Moran also argues that the trial court abused its discretion in sentencing him to two years at the State Penitentiary. "A trial judge is allowed the widest possible range of discretion in fixing criminal sentences." State v. Warmsbecker, 466 N.W.2d 105, 110 (N.D.1991). We have no power to review the discretion of a sentencing court in fixing a term of imprisonment within the range authorized by statute; rather, we are confined to determining whether the judge acted within the limits prescribed by statute, or substantially relied on an impermissible factor. State v. Ennis, 464 N.W.2d 378, 382 (N.D. 1990). Moran contends that the trial court relied on an impermissible factor in this case.
Moran's probation officer wrote a letter to the court advising that he would be unable to appear at the sentencing hearing because he would be attending a funeral on that day. The probation officer wrote that Moran "has not taken his probation seriously as imposed by the Court" and recommended that Moran "be sentenced to the North Dakota State Penitentiary as a portion of his punishment." At the sentencing hearing, the trial court denied Moran's motion that the letter be stricken from the record. The trial court ultimately determined that Moran "is in need of correctional treatment which can most effectively be provided if he is placed in total confinement." Moran argues that the trial court's acceptance and consideration of the letter violated his right to confront the witnesses against him under NDCC 29-01-06(3), and, thus, constituted reliance on an impermissible factor in sentencing. We disagree.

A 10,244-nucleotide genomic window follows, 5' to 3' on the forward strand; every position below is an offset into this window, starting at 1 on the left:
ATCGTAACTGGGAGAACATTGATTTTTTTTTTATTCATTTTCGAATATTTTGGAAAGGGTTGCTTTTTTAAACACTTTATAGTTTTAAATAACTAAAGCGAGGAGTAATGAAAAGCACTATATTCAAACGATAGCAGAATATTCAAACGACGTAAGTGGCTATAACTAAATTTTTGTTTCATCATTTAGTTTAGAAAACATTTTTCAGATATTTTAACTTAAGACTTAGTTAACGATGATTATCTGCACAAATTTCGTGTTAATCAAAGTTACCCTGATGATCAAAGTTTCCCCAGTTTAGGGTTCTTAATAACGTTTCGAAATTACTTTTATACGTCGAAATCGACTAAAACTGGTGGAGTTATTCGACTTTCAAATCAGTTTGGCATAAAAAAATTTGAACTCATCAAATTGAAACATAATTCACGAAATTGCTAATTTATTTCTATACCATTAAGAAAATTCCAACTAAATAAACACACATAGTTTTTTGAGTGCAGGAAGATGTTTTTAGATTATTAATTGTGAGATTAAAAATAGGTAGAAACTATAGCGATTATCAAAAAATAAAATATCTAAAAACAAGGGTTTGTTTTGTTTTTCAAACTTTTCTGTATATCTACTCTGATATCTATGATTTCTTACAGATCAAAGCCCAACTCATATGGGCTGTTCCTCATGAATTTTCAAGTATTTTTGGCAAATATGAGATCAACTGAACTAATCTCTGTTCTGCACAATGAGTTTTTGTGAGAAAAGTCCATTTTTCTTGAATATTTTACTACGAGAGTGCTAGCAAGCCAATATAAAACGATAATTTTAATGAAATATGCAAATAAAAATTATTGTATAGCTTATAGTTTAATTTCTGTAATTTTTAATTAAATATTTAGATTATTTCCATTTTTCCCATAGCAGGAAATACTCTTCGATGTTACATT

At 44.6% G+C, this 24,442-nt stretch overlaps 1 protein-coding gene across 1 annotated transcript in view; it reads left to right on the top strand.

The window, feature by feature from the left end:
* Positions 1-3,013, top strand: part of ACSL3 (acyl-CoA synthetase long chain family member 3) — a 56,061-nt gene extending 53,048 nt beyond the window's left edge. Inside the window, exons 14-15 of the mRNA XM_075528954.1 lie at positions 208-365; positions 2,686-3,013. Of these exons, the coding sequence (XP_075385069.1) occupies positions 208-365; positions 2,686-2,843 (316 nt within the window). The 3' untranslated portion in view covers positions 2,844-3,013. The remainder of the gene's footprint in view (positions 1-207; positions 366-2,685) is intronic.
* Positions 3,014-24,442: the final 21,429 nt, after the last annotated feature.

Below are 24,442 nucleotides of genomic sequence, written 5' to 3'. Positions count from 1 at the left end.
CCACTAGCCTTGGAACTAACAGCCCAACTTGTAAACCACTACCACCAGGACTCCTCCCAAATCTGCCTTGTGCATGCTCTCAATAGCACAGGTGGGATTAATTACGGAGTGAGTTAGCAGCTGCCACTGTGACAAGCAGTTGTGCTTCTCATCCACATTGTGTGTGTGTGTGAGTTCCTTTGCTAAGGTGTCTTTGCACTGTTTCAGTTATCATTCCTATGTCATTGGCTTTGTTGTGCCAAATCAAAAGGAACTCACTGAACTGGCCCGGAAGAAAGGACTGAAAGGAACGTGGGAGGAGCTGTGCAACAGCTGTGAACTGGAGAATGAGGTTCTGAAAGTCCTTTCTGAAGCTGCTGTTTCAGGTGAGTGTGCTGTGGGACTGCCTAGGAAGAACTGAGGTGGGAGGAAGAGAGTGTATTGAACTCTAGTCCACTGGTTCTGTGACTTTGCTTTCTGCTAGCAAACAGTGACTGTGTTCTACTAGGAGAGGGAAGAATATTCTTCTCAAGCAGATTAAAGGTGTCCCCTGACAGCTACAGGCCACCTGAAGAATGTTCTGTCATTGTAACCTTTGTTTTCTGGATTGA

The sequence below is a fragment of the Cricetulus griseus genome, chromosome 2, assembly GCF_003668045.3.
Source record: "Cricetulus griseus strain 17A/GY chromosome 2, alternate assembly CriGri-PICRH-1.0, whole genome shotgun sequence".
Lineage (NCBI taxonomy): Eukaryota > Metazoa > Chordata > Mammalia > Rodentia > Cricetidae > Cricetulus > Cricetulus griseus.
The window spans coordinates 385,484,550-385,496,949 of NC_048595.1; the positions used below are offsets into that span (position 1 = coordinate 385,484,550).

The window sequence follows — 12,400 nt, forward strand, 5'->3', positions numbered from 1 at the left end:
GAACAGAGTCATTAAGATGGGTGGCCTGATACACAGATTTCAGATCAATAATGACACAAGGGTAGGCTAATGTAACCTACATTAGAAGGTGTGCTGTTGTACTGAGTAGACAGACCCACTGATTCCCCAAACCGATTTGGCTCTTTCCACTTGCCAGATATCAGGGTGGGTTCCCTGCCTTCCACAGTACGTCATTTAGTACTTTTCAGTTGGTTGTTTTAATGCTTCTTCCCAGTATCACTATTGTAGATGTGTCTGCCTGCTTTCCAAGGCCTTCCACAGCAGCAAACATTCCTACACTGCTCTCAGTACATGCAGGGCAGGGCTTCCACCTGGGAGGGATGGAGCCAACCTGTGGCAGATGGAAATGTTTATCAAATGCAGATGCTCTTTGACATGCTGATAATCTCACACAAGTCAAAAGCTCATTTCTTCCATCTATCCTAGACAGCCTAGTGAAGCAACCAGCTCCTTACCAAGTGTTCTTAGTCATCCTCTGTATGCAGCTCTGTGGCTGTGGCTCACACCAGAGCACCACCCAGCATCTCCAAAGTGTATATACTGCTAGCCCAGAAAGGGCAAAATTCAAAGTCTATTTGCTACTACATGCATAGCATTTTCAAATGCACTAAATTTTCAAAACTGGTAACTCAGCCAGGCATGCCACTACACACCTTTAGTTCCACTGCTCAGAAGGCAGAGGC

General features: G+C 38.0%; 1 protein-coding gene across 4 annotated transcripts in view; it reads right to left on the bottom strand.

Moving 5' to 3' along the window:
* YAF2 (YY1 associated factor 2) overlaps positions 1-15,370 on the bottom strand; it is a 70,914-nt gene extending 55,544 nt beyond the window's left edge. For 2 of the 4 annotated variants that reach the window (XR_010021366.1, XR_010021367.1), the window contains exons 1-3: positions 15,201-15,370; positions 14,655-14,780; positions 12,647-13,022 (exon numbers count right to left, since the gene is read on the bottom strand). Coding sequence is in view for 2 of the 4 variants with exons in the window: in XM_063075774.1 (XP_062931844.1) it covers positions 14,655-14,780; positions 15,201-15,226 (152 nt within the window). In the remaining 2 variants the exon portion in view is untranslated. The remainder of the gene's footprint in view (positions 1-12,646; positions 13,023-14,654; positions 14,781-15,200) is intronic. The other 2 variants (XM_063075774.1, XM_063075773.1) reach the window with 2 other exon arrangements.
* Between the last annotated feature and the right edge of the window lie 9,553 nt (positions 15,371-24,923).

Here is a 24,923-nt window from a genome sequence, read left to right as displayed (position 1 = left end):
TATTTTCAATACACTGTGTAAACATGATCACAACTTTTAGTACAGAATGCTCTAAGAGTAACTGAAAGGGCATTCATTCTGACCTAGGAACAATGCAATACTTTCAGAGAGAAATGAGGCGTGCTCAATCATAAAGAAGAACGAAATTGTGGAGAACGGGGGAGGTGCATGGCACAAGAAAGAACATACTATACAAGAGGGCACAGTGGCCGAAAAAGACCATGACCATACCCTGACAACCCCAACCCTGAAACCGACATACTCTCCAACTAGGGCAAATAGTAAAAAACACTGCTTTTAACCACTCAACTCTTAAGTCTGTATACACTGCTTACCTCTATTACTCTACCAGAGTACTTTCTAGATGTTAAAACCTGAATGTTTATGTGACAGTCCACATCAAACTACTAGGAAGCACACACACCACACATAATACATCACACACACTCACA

Neither the Sixth Amendment nor NDCC 29-26-18 requires that a defendant be permitted to cross-examine the person who prepares a parole or probation report. See Williams v. People of State of New York, 337 U.S. 241, 251-252, 69 S.Ct. 1079, 1085, 93 L.Ed. 1337 (1949); People v. Arbuckle, 22 Cal.3d 749, 150 Cal.Rptr. 778, 781, 587 P.2d 220, 223 (1978). See also Williams v. State of Oklahoma, 358 U.S. 576, 584, 79 S.Ct. 421, 426, 3 L.Ed.2d 516 (1959). Also, Moran received a copy of the letter. He did not subpoena the probation officer to appear as a witness, nor did he request a continuance of the hearing until the probation officer could be present. "In our adversary system if a witness is necessary to a proper presentation of a defendant's case then the defendant should see that the witness is called." State v. Henderson, 156 N.W.2d 700, 707 (N.D. 1968). This record shows, that Moran was given full opportunity to, and did, present evidence challenging the probation officer's statement that Moran did not take "his probation seriously . . . ." We conclude that Moran has not established that the trial court relied on an impermissible factor in sentencing him to imprisonment.
The conviction and sentence are affirmed.
Herbert L. Meschke
Beryl J. Levine
Gerald W. VandeWalle
H.F. Gierke, III
Ralph J. Erickstad, C.J.